Why do a headstand or a handstand?
Obviously, there are health benefits such as improved metabolism and better circulation of oxygen through the blood. It has also been known to help combat stress, headaches, insomnia as well as improve a general sense of well-being by stimulating the flow of blood to the glands and flushing out toxins. Then there are, what some sceptics may call, tall claims such as arresting the ageing process, preventing skin from sagging and even preventing grey hair!
Do you really think that it is the awareness of these benefits that makes someone do headstands? No, not really. It is something else. I think it’s the challenge. It’s the high that you get from developing the ability to defy gravity and maintain your balance in the upside down position.
The first step is to overcome fear.
If you have been doing yoga for a while, like me, but avoid doing an inversion then it is not because you are not motivated by the benefits of doing an inversion. Who wouldn’t want to look young or sleep well or enjoy their meals? It’s because you are afraid of falling. I was. It was only many years after I started doing yoga that I could muster the courage to do a headstand and when I did, I promptly fell over. Though I can do a headstand, I still can’t do a handstand, and I look forward to the day that I will be able to do it.
Once you overcome your embarrassment, fear or whatever it is that is preventing you from trying it, you discover something which is really humbling. You realize that you don’t have the strength to do it. You realize that your hands and arms, your shoulders and your core are not strong enough. Thus begins that long journey to building strength. This is why handstands and headstands really matter. They are a goal and every day, your practice is directed towards achieving this goal.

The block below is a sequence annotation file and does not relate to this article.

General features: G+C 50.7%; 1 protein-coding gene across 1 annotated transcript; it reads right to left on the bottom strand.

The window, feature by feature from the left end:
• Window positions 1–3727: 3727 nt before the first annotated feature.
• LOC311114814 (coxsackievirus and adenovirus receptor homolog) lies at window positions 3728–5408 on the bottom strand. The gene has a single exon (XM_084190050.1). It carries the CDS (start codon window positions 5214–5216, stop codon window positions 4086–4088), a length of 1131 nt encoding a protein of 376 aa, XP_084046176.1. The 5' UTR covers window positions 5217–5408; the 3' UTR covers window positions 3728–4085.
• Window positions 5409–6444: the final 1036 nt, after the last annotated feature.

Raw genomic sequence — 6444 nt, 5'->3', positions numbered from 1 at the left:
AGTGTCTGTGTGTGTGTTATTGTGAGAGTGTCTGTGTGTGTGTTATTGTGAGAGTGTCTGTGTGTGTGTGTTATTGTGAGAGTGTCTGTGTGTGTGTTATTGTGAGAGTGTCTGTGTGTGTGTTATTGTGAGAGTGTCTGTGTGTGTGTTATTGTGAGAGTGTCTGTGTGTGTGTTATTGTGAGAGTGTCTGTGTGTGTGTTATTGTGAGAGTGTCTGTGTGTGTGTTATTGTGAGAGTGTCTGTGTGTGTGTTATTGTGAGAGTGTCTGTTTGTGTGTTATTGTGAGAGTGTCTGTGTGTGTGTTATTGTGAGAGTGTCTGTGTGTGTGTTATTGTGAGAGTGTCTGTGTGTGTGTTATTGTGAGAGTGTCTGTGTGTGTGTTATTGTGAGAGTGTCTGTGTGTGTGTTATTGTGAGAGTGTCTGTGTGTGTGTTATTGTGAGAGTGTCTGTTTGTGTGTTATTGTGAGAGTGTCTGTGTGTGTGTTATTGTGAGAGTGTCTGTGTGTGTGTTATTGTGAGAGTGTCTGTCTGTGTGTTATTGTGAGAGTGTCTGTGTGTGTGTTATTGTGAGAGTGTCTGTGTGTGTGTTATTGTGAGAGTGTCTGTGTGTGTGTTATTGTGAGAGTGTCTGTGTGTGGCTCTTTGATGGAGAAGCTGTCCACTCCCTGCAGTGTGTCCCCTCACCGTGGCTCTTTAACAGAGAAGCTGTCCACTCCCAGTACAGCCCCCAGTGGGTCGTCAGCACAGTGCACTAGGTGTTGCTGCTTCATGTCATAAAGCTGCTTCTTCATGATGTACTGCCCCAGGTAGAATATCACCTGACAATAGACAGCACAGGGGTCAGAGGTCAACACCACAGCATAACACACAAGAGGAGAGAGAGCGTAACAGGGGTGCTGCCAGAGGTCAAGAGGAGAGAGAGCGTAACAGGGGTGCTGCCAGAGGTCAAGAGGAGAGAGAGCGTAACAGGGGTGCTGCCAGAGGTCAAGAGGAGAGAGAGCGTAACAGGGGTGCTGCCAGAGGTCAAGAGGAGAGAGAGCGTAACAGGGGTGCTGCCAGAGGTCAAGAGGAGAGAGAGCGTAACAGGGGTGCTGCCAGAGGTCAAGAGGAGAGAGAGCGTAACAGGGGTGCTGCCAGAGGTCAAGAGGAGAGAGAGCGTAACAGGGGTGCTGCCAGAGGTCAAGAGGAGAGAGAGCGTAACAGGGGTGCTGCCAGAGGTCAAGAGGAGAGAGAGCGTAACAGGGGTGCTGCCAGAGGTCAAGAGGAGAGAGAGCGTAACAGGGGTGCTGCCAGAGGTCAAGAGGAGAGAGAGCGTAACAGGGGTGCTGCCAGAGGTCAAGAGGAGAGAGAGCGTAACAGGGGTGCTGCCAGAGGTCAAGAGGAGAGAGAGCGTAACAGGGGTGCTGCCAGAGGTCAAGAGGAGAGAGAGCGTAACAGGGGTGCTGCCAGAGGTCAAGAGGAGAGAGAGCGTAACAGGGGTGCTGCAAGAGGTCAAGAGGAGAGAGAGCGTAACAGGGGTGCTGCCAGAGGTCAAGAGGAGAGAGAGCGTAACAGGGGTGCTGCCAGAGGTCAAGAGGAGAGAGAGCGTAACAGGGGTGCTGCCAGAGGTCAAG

You cannot do it unless you are ready.
As many experienced yoga teachers will tell you, it doesn’t make sense to kick your legs up or rush into an inversion. You have to build up the strength slowly but steadily to gracefully raise your legs, control your core and maintain balance to achieve a perfect headstand or handstand. This may take months and even years but it is worth doing it the right way because otherwise you could potentially damage your pelvis, spine or back by poor posture. When you are finally able to do it, then the elation of being in control will be well worth the wait and effort, not to mention the applause from your teacher or others in the class.
There’s a reason why the asanas or physical postures in yoga are structured in a particular order. Needless to say, headstands and handstands come towards the end of your daily practice because everything else you do is in a way, leading towards the inversions. When you finally are able to do a headstand or a handstand, you’ll find it highly rewarding. This is why they matter.
Whether or not headstands and handstands are a necessity for your practice is a hotly debated topic. What do you think?